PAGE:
To most, Dan Bricklin may still be best known as co-inventor of VisiCalc, the first spreadsheet program for personal computers, back in 1979 and arguably the killer app for the Apple II — although for developers, his DEMO “software prototyping” program may also come to mind.
As computers and the Internet have evolved, he’s continued to create innovative products for the new techno-spaces, including Trellix, and for note-taking iPad users, his highly popular NoteTaker HD program.
In early 2013, Bricklin joined Burlington, Massachusetts-based Alpha Software Corporation as Chief Technical Officer, with a mission including helping Alpha extend its enterprise-oriented “back end” (server-side) and web software to mobile devices.
I recently chatted with Bricklin to see how that’s going, his thoughts and observations about the mobile space, and advice for today’s mobile users and developers. (Note: Bricklin and I were in the same dorm, year, and tiddlywinks team at MIT, way back when.) Here’s an interview based on our chat.
BetaBoston: What does Alpha Software do?
Bricklin: Alpha Software’s Alpha Anywhere is a development environment that uses features like dialog boxes and drag-and-drop to rapidly create, deploy, manage and update business applications that involve large databases, using features like dialog boxes and drag-and-drop. (See Bricklin’s essay, WHY JOHNNY CAN’T PROGRAM.) It builds the different parts of an application that you need, including the server-side that’s storing data, and the clients, and you only need create custom code — in a standard language — for something we haven’t yet put in.
BetaBoston: Are there common themes between Alpha and the various products you have developed over the years?
Bricklin: Yes — even in some cases for VisiCalc, my programs are mostly aimed at people who are developing applications.
For example, DEMO let less-technical people specify what they need, and prototype it for critiquing, helping you to quickly get something working, and iterate to the final product.
Creating Trellix, my first web-oriented app, gave me experience with apps and companies that had large numbers of users — often several millions. I didn’t build those applications myself, but our company — Trellix.com, now owned by Web.com — did.
BetaBoston: What led Alpha Software to bringing you onboard?
Bricklin: I’d known their top people for a number of years. They wanted my mobile-side experience in user interfaces for work and business-oriented apps. For example, I had my NoteTaker HD iPad app for sale within a month after the first iPad came out, and it was being used by a lot of business people, including contractors, planners, and fleets of salespeople.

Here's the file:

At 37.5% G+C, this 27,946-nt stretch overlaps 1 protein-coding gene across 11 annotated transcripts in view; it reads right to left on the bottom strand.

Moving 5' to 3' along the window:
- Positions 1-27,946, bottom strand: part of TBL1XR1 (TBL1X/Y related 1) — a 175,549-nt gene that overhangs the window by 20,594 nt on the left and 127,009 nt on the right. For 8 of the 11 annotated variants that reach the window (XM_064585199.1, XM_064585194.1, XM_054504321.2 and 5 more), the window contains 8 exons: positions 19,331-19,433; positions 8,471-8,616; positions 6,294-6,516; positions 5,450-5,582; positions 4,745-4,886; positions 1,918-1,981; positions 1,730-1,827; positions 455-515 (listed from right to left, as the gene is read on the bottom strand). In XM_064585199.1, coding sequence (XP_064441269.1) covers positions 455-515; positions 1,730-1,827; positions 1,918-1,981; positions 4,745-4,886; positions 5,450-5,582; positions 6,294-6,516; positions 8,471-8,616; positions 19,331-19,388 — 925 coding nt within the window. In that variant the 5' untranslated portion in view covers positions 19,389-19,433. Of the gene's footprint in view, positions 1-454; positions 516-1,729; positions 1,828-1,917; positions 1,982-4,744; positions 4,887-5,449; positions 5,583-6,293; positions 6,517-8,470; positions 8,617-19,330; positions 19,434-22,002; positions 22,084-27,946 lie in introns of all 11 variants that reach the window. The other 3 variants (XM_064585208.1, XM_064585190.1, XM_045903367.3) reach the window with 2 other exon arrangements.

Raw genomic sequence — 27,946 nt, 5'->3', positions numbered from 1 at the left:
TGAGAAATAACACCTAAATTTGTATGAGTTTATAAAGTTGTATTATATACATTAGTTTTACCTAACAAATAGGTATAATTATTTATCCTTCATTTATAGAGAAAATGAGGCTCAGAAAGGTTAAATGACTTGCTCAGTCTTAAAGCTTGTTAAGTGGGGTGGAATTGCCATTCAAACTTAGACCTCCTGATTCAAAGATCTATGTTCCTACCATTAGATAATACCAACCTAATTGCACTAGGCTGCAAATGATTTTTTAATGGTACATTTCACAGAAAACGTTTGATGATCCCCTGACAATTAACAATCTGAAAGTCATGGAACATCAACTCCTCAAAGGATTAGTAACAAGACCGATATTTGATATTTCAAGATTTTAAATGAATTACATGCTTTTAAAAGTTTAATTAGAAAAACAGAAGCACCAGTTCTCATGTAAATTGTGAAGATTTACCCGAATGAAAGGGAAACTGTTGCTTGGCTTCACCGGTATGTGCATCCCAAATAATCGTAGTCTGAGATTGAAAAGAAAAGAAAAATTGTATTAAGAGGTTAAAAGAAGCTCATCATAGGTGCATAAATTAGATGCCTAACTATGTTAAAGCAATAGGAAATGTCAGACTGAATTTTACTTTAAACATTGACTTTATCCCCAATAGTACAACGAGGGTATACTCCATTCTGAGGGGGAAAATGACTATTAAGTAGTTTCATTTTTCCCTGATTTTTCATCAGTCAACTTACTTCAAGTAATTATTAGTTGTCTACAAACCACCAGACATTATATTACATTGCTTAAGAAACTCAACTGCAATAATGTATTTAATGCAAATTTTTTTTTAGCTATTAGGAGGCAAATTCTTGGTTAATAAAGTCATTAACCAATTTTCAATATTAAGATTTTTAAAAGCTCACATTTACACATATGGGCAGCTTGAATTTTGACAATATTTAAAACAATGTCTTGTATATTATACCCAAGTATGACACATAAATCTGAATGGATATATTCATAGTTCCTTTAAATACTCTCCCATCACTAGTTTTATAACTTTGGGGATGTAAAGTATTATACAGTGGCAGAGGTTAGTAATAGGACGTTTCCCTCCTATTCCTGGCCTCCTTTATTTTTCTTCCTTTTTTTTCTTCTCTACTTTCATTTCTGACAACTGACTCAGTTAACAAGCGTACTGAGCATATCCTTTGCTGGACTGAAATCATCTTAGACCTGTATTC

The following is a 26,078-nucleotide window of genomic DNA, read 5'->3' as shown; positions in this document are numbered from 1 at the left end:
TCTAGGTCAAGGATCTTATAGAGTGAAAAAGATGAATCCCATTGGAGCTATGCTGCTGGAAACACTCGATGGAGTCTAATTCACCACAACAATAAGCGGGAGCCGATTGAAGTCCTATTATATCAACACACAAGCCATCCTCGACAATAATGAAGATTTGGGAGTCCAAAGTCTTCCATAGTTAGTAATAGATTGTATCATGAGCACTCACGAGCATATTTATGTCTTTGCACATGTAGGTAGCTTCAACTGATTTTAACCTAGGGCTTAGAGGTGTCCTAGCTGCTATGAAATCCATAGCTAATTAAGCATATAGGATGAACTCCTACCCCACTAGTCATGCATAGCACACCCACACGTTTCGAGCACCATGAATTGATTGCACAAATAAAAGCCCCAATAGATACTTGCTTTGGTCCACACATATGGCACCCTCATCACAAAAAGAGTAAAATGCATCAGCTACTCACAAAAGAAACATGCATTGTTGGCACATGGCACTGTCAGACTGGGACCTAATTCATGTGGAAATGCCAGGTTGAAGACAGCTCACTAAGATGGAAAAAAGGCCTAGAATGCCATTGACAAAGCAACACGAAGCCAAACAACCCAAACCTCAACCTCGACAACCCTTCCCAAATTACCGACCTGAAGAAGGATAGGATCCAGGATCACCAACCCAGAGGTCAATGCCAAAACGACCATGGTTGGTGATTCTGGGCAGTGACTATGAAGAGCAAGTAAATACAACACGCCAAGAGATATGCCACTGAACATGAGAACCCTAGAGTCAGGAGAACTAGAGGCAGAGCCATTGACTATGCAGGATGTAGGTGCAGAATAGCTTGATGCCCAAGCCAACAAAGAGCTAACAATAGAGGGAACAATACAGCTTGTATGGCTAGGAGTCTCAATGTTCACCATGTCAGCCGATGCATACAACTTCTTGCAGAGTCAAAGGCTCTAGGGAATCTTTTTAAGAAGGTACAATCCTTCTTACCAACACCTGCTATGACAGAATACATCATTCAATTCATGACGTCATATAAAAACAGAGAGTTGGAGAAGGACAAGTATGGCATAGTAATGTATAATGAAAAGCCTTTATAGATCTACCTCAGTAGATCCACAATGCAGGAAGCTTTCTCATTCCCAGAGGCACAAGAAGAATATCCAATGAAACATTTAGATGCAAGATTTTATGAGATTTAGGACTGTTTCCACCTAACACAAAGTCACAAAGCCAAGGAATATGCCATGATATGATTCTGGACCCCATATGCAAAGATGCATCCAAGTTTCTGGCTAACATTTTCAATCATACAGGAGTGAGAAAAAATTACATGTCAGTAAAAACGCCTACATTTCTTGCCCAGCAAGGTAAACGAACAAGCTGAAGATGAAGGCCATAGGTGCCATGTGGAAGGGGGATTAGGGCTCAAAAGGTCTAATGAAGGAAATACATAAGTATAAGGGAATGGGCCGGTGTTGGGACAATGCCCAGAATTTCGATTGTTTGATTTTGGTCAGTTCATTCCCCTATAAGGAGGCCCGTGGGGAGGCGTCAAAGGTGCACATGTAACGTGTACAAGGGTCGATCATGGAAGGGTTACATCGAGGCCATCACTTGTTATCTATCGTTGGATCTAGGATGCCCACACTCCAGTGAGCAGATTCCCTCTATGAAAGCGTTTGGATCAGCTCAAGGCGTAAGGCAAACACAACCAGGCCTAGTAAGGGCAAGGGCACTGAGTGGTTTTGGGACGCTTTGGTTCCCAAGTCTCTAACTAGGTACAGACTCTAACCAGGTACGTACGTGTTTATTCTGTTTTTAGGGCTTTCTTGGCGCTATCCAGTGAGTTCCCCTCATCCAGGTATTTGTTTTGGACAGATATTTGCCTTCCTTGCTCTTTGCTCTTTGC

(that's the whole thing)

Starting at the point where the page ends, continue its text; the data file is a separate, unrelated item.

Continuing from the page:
However, I’ve always been a client-side person, developing the application that people use on their device. But for this, you also need the back end, to store transaction data, etc., and I knew that if I went into business applications that took advantage of mobile, I would have to provide access to databases and all those other things done on servers. I haven’t built any tools in that area.
That’s why I joined with Alpha — they have a lot of experience and product in tools for creating business applications.
BetaBoston: Why “Chief Technical Officer”?
Bricklin: My role was going to be as a senior-level person doing a variety of tasks including creating and prototyping features, building things to test our products out, and the like. I also act as a technical spokesperson, doing things like talking to developers… and doing this interview.
BetaBoston: RN How is building mobile apps for business different from consumer apps?
Bricklin: Several ways. One, a consumer app needs to be something you can learn quickly, but a business app someone will use for their job can justify requiring hours or even days of training.
Two, many business apps are for specific, ephemeral tasks, like supporting salespeople for a two-week campaign where the details won’t be known until close to the time the app is needed. An app like this may only have a few screens, and a company can’t spend a lot of time or money to create it. Alpha Anywhere lets you do this.
Three, business apps have to reflect and address a specific problem or task, and be part of the larger IT data environment. So it’s more important that they can be written once and run on a variety of platforms, done quickly, and be error-free. To do that, developers require a higher level of understanding of the business problem — and a tool that handles most of the code generation.
BetaBoston: What advice do you have for companies and developers looking into mobile business apps?
Bricklin: For companies — start thinking about how you would re-engineer what you have or do taking advantage of mobile devices… and if you aren’t doing mobile or even web development, are still using environments like Microsoft Access, look at a development environment that spans both. Like Alpha Anywhere, of course.
BetaBoston: Other thoughts?
Bricklin: The connected mobile space is an exciting new area. We only have technology transitions like this once in a while. I’ve been lucky enough to go through several because I started working with computers before I was old enough to drive, back in high school in the mid- 1960’s. We’re at another of those magic points, it’s going to be a big deal for businesses to be able to take advantage of connected mobile devices.
Photo courtesy of Dan Bricklin.